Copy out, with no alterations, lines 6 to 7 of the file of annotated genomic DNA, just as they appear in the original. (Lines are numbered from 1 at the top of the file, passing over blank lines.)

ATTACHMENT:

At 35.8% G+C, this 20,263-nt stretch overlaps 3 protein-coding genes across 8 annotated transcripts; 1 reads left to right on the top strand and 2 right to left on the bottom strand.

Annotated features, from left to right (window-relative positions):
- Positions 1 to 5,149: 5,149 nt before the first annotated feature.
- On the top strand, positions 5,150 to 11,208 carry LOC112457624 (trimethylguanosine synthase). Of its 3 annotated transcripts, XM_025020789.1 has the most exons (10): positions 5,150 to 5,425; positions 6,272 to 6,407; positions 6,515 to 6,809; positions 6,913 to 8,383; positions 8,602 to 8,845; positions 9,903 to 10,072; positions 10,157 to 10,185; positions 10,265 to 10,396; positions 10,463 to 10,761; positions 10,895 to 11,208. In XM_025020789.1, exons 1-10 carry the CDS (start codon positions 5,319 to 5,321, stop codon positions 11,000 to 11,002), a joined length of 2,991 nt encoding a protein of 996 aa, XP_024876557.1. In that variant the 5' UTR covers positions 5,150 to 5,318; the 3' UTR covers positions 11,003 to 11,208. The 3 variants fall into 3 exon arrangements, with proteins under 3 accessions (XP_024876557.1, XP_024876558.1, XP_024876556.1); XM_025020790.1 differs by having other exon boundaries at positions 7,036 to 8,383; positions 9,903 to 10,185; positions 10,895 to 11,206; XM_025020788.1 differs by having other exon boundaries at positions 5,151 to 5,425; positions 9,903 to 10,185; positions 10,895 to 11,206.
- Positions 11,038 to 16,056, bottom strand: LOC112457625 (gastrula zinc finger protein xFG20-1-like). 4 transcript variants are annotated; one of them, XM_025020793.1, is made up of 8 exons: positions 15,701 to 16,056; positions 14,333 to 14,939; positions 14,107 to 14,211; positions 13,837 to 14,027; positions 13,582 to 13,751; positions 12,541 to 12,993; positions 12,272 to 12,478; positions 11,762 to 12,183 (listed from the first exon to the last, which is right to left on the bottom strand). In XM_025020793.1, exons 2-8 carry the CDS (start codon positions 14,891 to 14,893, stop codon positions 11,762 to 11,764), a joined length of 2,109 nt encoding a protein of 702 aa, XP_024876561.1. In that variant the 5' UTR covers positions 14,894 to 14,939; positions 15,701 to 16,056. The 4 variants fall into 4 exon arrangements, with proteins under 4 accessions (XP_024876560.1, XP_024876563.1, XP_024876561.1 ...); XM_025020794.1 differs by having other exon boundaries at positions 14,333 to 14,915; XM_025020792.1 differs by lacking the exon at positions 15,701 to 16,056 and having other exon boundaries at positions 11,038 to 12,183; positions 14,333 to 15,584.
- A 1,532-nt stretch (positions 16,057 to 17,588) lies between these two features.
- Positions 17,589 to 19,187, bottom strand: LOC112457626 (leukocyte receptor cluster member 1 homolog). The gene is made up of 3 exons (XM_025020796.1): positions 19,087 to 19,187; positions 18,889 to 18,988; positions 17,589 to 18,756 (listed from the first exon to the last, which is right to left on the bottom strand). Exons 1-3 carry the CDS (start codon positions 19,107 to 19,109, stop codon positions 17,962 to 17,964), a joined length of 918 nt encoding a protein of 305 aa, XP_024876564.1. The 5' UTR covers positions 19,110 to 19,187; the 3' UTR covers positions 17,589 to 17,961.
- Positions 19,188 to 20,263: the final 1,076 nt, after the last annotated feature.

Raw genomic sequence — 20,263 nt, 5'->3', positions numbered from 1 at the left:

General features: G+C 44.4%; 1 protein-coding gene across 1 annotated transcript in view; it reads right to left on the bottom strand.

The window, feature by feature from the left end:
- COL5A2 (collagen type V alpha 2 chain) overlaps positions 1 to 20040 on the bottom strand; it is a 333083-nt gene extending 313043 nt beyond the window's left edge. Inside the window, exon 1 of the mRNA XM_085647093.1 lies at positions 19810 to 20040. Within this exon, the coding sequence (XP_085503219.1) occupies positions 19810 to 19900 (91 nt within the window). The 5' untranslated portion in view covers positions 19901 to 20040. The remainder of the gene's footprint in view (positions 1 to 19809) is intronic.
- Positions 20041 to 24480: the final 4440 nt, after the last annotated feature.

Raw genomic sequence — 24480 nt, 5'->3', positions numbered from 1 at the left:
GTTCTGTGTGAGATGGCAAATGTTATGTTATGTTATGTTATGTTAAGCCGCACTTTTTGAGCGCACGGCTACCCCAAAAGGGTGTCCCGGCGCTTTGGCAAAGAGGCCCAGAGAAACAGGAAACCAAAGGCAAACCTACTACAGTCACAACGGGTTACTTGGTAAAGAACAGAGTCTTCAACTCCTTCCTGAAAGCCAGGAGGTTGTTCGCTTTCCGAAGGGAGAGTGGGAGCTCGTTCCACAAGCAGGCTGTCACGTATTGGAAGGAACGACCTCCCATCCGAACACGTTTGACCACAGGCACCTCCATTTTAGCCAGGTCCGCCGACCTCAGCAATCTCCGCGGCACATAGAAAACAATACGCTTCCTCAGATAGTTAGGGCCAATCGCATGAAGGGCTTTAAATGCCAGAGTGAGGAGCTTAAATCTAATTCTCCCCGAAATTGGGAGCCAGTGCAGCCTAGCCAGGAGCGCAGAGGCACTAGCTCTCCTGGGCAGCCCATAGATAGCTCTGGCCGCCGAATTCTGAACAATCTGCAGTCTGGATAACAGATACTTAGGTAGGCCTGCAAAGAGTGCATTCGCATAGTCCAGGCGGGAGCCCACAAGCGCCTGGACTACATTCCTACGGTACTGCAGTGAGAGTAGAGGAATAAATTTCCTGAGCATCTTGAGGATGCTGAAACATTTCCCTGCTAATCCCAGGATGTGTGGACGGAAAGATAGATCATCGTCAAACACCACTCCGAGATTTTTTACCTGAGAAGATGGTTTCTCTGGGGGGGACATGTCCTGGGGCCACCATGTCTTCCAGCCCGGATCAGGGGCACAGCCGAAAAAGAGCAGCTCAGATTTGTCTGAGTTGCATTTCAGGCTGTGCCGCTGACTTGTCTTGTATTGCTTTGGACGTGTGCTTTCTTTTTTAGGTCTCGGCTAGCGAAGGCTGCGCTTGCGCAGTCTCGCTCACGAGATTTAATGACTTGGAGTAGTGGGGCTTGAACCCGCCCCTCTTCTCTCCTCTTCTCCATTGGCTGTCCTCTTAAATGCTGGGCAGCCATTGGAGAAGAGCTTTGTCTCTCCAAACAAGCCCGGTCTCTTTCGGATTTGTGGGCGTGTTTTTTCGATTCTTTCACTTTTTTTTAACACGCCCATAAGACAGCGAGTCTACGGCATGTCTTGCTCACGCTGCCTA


- A 1,532-nt stretch (positions 16,057 to 17,588) lies between these two features.
- Positions 17,589 to 19,187, bottom strand: LOC112457626 (leukocyte receptor cluster member 1 homolog). The gene is made up of 3 exons (XM_025020796.1): positions 19,087 to 19,187; positions 18,889 to 18,988; positions 17,589 to 18,756 (listed from the first exon to the last, which is right to left on the bottom strand). Exons 1-3 carry the CDS (start codon positions 19,107 to 19,109, stop codon positions 17,962 to 17,964), a joined length of 918 nt encoding a protein of 305 aa, XP_024876564.1. The 5' UTR covers positions 19,110 to 19,187; the 3' UTR covers positions 17,589 to 17,961.